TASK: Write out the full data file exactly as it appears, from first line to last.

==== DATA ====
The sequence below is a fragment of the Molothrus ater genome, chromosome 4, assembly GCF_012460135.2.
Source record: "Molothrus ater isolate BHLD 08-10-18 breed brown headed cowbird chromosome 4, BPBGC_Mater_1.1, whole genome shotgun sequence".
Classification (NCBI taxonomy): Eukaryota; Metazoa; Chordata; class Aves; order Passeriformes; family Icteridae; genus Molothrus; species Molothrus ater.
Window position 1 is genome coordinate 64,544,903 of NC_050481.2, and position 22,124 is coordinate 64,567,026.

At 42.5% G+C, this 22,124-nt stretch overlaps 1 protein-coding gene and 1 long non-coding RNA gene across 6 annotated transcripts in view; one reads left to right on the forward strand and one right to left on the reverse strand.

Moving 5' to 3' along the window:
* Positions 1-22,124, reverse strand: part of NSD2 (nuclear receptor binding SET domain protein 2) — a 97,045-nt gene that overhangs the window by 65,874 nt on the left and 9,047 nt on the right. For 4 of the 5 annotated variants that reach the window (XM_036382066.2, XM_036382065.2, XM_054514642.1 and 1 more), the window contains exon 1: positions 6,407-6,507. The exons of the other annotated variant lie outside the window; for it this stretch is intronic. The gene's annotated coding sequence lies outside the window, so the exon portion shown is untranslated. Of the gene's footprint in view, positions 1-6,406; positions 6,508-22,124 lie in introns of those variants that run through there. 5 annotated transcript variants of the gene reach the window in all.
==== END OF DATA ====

The sequence below is a fragment of the Molothrus ater genome, chromosome 4, assembly GCF_012460135.2.
Source record: "Molothrus ater isolate BHLD 08-10-18 breed brown headed cowbird chromosome 4, BPBGC_Mater_1.1, whole genome shotgun sequence".
Classification (NCBI taxonomy): Eukaryota; Metazoa; Chordata; class Aves; order Passeriformes; family Icteridae; genus Molothrus; species Molothrus ater.
Window position 1 is genome coordinate 64,544,903 of NC_050481.2, and position 22,124 is coordinate 64,567,026.

At 42.5% G+C, this 22,124-nt stretch overlaps 1 protein-coding gene and 1 long non-coding RNA gene across 6 annotated transcripts in view; one reads left to right on the forward strand and one right to left on the reverse strand.

Moving 5' to 3' along the window:
* Positions 1-22,124, reverse strand: part of NSD2 (nuclear receptor binding SET domain protein 2) — a 97,045-nt gene that overhangs the window by 65,874 nt on the left and 9,047 nt on the right. For 4 of the 5 annotated variants that reach the window (XM_036382066.2, XM_036382065.2, XM_054514642.1 and 1 more), the window contains exon 1: positions 6,407-6,507. The exons of the other annotated variant lie outside the window; for it this stretch is intronic. The gene's annotated coding sequence lies outside the window, so the exon portion shown is untranslated. Of the gene's footprint in view, positions 1-6,406; positions 6,508-22,124 lie in introns of those variants that run through there. 5 annotated transcript variants of the gene reach the window in all.